Feb 20, 2011

Interesting Psak: Cat Poop Coffee

Sometimes I wonder how people think of these things...

really? you want to drink this?
Someone asked Rav Baruch Efrati about the kashrut status of a new type of coffee on the market. He says a new company has started making coffee from beans that have been extracted from the feces of a Felidae - a carnivorous member of the cat family, similar to a panther or a tiger. Supposedly this coffee is very good, and it is extremely expensive, but is it kosher?

Rav Efrati  responded by first saying that regarding the question of kashrut, only the Rabbanut is authorized to say whether it is kosher or not, therefore this discussion is only a perusal of the sources and theoretical.

To be brief and only pick out the salient parts (for the full response see Moreshet):
really really?
Rav Efrati discusses the sources of things that come out of a tamei animal being non-kosher and references the gemara, shulchan aruch and poskim that discuss whether it is allowed to drink the urine of a non-kosher animal or not. Many of the poskim say it is not allowed, but some are lenient for a sick person, even one not in any life threatening danger.

the difference in this case is that the coffee beans are not really manufactured by the animal, but they are from an external source and simply passed through the digestive system of the animal. With the discussion of urine focusing greatly on whether or not it is clear, with fecal matter that is not really an issue, and therefore some poskim say it would be not kosher. Others say that despite that, this is not part of the fecal matter, because it is clear that people eat it, and therefore would be kosher.

Another reason to refrain from eating it is the fact that it is disgusting and not normal to eat feces, as the Shach says that one should refrain from drinking human urine, even though halachically it is allowed.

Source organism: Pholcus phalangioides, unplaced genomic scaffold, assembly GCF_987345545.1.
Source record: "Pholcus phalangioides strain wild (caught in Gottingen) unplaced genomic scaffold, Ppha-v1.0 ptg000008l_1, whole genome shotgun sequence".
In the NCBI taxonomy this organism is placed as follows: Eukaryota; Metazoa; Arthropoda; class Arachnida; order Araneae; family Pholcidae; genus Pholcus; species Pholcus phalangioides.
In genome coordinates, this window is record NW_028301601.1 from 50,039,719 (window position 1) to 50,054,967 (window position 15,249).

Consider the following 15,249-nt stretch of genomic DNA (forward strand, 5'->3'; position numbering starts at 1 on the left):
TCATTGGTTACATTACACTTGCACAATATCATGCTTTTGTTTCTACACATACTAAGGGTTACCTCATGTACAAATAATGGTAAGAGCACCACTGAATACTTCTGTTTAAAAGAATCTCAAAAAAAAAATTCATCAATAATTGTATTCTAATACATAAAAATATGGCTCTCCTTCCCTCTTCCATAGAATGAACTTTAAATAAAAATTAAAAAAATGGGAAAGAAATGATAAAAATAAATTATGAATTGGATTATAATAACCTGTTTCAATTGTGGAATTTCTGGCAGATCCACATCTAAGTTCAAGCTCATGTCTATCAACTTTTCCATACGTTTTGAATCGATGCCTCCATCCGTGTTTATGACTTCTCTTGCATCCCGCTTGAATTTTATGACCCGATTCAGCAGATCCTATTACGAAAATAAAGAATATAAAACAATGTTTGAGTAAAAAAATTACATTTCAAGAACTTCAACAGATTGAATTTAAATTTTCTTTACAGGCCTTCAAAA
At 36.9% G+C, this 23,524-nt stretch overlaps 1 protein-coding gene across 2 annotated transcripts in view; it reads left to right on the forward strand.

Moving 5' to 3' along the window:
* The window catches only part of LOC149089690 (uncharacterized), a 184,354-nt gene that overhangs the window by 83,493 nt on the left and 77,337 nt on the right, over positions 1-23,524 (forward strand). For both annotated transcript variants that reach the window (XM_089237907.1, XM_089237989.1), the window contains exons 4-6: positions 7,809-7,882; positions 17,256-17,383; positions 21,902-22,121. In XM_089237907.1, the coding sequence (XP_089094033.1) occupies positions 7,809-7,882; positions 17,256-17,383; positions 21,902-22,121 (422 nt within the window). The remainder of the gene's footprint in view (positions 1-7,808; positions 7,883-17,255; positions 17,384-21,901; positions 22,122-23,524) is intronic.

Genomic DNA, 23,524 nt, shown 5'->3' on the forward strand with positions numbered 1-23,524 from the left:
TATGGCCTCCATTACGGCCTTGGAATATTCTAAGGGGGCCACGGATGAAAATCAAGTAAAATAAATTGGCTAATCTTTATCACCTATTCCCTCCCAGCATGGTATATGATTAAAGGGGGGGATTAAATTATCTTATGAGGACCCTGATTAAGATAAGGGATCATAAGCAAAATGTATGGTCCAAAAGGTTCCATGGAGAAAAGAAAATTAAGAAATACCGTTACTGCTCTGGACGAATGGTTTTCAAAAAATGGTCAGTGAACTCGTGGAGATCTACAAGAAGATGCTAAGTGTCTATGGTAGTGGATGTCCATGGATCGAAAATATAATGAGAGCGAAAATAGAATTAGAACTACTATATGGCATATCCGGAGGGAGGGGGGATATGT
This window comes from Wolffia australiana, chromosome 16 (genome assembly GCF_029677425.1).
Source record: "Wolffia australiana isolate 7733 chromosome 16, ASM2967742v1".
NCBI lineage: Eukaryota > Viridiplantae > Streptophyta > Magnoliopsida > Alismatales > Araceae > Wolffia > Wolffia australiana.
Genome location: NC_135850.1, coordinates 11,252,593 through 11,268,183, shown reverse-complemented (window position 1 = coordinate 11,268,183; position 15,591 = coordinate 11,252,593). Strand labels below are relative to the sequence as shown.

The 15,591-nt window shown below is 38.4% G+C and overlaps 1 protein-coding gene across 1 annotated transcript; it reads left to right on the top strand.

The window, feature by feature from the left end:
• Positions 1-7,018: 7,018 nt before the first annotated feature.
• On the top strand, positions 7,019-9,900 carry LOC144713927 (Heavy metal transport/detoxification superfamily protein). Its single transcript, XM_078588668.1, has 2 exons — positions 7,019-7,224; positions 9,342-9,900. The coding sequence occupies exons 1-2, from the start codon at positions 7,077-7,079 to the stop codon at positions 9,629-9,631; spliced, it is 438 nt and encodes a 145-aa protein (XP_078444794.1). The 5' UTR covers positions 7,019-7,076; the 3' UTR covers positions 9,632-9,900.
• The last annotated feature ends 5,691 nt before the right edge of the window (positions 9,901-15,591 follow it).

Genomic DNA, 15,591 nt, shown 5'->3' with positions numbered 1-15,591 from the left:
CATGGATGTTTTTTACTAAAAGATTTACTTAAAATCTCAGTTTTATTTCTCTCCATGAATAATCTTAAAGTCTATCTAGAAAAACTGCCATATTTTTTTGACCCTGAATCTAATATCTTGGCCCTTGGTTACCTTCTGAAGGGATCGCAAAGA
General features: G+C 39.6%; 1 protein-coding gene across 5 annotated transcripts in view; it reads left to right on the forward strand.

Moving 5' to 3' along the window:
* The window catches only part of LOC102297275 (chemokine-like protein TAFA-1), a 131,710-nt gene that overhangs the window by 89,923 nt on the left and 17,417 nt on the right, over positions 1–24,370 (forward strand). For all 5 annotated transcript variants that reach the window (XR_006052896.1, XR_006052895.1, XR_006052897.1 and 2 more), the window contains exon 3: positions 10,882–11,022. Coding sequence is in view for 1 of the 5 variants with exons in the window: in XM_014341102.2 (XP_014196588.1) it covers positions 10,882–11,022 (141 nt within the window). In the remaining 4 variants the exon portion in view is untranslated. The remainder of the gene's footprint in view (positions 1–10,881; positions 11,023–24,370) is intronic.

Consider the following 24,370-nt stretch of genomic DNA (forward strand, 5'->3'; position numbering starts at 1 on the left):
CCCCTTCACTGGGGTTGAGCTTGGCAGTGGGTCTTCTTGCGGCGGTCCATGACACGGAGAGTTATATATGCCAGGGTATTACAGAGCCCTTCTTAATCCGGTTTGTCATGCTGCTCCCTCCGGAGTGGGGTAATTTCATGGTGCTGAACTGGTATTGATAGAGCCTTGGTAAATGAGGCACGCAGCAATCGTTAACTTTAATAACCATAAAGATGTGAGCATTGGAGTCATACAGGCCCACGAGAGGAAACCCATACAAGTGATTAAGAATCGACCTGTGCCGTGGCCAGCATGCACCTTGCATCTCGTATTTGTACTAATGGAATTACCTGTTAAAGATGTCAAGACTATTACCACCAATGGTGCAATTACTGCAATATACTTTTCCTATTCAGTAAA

After further discussion Rav Efrati says that taking the beans form the fecal matter is clearly not the same as eating fecal matter itself. Furthermore, you dont even eat the beans themselves, but you extract from them the juice/flavor. Even the fact that the animal feces has added flavor to the coffee bean, thus making it an unusually tasty coffee, that is also not considered eating a product of the animal, as the feces is also considered external to the animal and not a product of. And, possibly it loses the status of "food" by going through the digestive system, and then it happens to return to good standing afterwards, but is not considered food.

Rav Efrati concludes that theoretically drinking this coffee would be allowed, but is not recommended [as it is considered disgusting].

However, again, only the Rabbanut is authorized to say something is actually kosher, and there may be other ingredients and additives to consider, so this discussion is only theoretical.

I wonder who first picked the beans out of the droppings of a tiger and made a cup of coffee from them, and then decided to mass market it. How do they come up with these ideas?

CNN also discussed the "cat poop coffee", also known as Kopi Luwak.


  1. This has been around a long time.
    It was a running joke in the 2007 buddy movie called "Bucket List" where the billionaire (Jack Nicholson) loves his Kopi Luwak, until his buddy (Morgan Freeman) reveals at the end how it's made:
    Jack: You're sh**ting me!
    Morgan: No, the cats beat me to it!
    (crosses "laugh until I have tears in my eyes" from his Bucket List).

  2. This could help answer the disgusting question.


  3. perhaps it is new in Israel.
    It is on Moreshet, Ynet and now Srugim (and maybe more), and the question starts off talking about a new company producing this new type of coffee.

  4. I'd just look at that person who questioned the rav and say: "Really? REALLY?!"

    Obviously that person is DYING to drink that crazy coffee to be 'in' amongst his/her goyim friends and tried to find a loophole in Halachah to be able to try it.

  5. http://www.rationalistjudaism.com/2010/07/of-civets-and-dinosaurs-miscellaneous.html

  6. Ah, the Asian Palm Civet is not a member of the cat family, it a mostly vegetarian omnivore.


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